Without a product or solution
Build a community around the problem you are trying to solve by provided information value. Once the build is grown to over 300 members, ask for help and interview at least 150 members in the community. Based on the customer discovery interview, identify the problem and develop a solution that is at least 4 times better than the current alternative. Share the solution with your community, get feedback, tweak the solution and invite for early access.
This post will lay out the steps I took at MyGigsters to attract our first 100 early users in less than four weeks.
One of the biggest reasons startups don't succeed is that they fail to acquire customers/users early.
I see the startup journey in two phases
- Problem-Solution fit
- Solution - Market fit
A startup is all about solving a problem for the user. It is super-important that you understand the problem faced by the user and come up with solutions that would solve the pain point.
Watch this video from Avni Patel talking about the importance of solving a problem.
How did I cross this phase of problem-solution fit?
For MyGigsters, we took the approach of building a community first. MyGigsters is all about the community, therefore we decided to build a community-driven fintech platform for gig workers.
In my opinion, every startup should think about building a community around the purpose of their startup.
E.g. If you are building a platform for personal finance, before making the product, start a community of individuals interested in getting better at personal finance. You will be surprised to see the power of a community.
Read this blog on Why Startups should care about building Community
Three steps to get started with a community
Step 1 - Identify where your ideal users' hang out: This could be social media platforms such as LinkedIn, Facebook, Instagram, Reddit, or social groups like Meetups or social clubs. Please pay attention to what you are going to talk about and find the place that works.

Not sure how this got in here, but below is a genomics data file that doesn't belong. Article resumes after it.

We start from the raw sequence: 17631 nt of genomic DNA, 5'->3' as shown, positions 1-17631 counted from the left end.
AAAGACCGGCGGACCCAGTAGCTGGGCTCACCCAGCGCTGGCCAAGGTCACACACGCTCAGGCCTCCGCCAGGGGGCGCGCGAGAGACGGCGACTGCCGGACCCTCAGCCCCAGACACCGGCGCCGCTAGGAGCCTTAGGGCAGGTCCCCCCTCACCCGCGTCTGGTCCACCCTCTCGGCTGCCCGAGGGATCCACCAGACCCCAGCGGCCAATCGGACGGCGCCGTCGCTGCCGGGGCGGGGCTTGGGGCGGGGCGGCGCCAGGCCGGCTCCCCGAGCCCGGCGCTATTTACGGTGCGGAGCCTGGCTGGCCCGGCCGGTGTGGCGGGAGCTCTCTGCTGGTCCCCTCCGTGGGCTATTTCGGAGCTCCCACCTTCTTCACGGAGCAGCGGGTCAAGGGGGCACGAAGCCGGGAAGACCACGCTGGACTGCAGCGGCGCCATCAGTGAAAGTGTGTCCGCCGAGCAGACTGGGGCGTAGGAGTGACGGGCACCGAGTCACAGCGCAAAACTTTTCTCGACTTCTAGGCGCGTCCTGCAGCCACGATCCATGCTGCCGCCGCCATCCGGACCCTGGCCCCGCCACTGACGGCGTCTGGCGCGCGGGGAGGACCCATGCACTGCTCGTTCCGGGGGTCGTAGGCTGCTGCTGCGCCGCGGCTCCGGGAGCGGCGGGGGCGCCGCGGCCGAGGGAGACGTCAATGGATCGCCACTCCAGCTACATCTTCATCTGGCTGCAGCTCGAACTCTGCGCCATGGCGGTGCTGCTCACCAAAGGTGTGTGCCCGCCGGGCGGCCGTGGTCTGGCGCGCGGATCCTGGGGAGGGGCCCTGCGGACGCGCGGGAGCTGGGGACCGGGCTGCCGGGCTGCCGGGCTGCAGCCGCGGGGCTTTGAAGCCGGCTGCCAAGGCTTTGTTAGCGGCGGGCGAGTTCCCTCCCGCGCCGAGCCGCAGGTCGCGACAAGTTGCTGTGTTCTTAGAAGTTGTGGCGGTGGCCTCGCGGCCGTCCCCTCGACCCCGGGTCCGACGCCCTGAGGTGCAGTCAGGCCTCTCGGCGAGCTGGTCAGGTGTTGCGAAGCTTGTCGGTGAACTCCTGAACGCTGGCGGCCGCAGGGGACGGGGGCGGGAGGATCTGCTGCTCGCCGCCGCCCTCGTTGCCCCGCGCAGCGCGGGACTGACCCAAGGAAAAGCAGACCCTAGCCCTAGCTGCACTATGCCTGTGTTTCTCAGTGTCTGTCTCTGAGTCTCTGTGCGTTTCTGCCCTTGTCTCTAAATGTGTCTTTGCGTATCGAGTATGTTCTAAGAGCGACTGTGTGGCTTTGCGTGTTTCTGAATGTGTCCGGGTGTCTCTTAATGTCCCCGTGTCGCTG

For example, if you are selling a smart exercise machine like weighted hoops (like the one below) for working women.
Would you target on LinkedIn, Instagram, or Facebook?
Though your audience may exist on LinkedIn, they interact with such products and topics on Facebook.
Step 2 - Start building your community by providing tons of informational value and answering questions from the members. Be consistent and authentic with your members and go above and beyond to nurture the community.
Read this blog post on how to create a Facebook group
Step 3 - When your community organically grows to over 200 members, you can start reaching out to them for a 30 mins short interview call.
Target at least 100 interviews 😁
What to ask in the interview?
Just ask about their day in life and specifically ask about the challenges, problems, pain points they face around the topic of the community. For example, ask about the challenges in personal finance.
Your objective here is to gain as much information as possible, about the problem the user faces.
Some of the questions you can ask.
- What are you trying to achieve, and what challenges are you facing?
- How painful is that problem for you?
- Why do you need it to be solved?
- How soon do you want to get it solved?
- What alternative are you currently using to solve it?
- What is your emotional driver to get that job done?
- What is the impact of not achieving your goal or not getting the work done?
Once you have collected the response, thank the community member for the time, and request if he/she would be okay to spend another 30 mins sometime in the coming weeks. Promise it will be short. (let's talk about the second interview below)